Liturgy of the Word (NAB Translation) Lectionary: 150
This week’s Old Testament reading comes from the book of Sirach also known as Ecclesiasticus (which means the Church’s book). This book of the Bible is not found in Protestant Bibles but was considered canonical by the early Christian church and was an important book of wisdom in Jewish tradition during Jesus’ time. The emphasis on this reading is that God is attentive to the prayers of the poor and the humble. This theme of humility before God is present both in this first reading, as well as our responsorial Psalm, and the Gospel Reading
Our responsorial Psalm 34, reminds us of God’s concern for those who are broken-hearted, whose spirits are crushed. This is a great set up for the Gospel reading because it implies that God is most pleased with the prayers of humble people.
The Second Reading comes from the second letter of Saint Paul to Timothy Here, Paul says famously toward the end of his life “I fought the good fight, finished the race and kept the faith.” It is example of what we hope to be able to say at the end of our lives. Notice how he acknowledges the Lord as his source of strength saying, “But the Lord stood by me and gave me power.”
In our Gospel reading from Luke we are invited to look at how we pray, and what our attitude should be. Jesus contrasts two attitudes. Although the Pharisee does good things like tithing and fasting, he fails to fully recognize that even his desire to do these things is itself a gift from God, not his own achievement. The Pharisee is only half-converted to God. In the book of James we hear that faith without works is a dead faith, but in this passage we see a corresponding truth – that works without faith and love are “dead works.” Lacking the internal transformation that God is seeking, there is a dis-connect when our works lack humility and charity. Notice how the Pharisee’s prayer is basically a monologue– he’s really just reciting a list of his own accomplishments. Does he realize he is failing when he looks down his nose at others? Is he really doing everything that God requires? Why is there no mention of acts of mercy? The truth is that he isn’t justified in feeling superior because his point of comparison is flawed. Can any of us claim superiority when we simply compare ourselves to other members of fallen humanity rather than to the holiness of God? The lesson for us is that no matter what good we accomplish, we must resist all temptations toward pride, superiority, or taking credit. Our attitude rather, should be like the tax- collector in this story who left the temple in God’s favor because of his honesty, humility, and conversion of heart. Then of course, we must also do good works like the Pharisee, but these works will have a spiritual value that was lacking in the works of Pharisee.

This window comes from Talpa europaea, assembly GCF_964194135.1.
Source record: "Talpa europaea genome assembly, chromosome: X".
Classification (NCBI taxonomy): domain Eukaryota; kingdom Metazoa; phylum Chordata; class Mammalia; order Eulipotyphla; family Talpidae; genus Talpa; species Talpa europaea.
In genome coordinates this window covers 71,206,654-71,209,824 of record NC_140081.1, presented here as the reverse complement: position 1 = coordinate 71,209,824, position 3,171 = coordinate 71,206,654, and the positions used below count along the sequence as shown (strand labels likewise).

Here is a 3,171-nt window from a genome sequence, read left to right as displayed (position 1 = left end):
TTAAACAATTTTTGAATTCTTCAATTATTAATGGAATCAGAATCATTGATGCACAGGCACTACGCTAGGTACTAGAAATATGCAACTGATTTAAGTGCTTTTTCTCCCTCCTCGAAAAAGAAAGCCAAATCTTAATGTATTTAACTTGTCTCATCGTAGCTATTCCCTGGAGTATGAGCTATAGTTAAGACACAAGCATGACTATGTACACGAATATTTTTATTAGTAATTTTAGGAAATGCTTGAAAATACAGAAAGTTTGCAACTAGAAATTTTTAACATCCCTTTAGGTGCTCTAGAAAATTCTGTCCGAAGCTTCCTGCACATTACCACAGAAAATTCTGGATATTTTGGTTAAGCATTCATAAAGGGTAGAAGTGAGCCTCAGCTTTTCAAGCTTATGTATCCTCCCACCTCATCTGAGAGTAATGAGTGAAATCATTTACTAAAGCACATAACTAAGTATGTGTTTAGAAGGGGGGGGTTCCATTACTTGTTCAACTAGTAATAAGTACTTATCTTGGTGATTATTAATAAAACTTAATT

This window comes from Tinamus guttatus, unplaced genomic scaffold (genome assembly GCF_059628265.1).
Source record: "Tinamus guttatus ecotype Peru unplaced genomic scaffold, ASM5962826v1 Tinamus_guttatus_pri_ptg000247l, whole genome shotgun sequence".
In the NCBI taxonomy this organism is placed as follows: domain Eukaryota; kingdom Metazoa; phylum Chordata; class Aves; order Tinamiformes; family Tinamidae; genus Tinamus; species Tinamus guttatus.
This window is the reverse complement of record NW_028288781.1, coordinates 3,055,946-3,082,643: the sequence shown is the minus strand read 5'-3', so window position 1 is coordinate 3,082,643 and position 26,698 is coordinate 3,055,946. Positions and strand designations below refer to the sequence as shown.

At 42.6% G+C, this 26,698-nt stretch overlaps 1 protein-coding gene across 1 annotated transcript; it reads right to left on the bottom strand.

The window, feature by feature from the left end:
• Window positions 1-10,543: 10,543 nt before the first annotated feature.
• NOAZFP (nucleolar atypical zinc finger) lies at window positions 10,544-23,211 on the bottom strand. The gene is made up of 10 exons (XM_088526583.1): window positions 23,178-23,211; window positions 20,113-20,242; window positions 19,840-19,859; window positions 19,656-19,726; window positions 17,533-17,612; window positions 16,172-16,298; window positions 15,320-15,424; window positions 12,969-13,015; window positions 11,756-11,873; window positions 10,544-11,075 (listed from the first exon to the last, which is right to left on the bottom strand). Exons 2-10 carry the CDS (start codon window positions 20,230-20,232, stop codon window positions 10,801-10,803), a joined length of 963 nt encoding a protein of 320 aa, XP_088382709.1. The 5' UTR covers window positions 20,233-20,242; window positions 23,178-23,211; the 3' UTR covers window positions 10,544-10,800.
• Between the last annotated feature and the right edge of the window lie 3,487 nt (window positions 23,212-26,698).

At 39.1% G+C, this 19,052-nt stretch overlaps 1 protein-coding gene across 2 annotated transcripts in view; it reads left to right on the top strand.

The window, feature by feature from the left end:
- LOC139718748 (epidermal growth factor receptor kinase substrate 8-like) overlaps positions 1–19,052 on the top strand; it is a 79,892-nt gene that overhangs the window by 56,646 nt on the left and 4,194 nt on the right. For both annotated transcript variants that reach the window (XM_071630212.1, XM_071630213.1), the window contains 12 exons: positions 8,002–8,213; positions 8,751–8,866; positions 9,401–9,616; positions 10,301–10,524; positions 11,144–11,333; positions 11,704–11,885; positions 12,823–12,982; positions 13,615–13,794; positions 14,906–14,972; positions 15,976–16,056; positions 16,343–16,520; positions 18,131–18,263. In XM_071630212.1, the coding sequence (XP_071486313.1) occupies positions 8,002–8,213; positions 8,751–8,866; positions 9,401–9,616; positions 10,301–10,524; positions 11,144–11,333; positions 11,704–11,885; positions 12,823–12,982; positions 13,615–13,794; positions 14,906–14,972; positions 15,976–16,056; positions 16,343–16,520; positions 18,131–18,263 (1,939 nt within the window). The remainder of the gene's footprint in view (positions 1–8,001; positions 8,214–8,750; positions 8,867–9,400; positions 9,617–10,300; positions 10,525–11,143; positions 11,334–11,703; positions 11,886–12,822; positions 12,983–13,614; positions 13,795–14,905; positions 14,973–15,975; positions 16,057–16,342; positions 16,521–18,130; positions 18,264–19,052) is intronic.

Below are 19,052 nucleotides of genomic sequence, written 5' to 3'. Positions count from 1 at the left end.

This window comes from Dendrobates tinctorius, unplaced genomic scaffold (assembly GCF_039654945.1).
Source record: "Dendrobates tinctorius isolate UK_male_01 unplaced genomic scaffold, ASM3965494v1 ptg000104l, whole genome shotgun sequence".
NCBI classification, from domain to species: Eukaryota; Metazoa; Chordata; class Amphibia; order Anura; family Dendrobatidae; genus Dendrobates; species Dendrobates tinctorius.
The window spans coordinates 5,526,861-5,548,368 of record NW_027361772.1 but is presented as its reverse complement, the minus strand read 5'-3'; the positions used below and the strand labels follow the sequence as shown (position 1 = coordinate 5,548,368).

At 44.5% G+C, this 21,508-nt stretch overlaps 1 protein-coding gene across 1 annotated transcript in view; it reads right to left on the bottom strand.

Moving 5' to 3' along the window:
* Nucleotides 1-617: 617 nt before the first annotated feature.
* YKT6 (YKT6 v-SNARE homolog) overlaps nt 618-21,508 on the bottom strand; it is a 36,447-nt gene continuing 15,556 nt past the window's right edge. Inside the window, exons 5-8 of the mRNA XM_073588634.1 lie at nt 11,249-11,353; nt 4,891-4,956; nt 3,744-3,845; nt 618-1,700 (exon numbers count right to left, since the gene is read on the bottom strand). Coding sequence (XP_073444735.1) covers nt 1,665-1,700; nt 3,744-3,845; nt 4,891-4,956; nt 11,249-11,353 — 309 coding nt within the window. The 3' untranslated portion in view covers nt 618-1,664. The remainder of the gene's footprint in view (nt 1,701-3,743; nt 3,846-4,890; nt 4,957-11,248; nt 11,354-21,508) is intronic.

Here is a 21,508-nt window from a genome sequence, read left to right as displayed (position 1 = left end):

Reflection done by Steve Scott
Theme song – Ignite – Soundwave soundwave.cc
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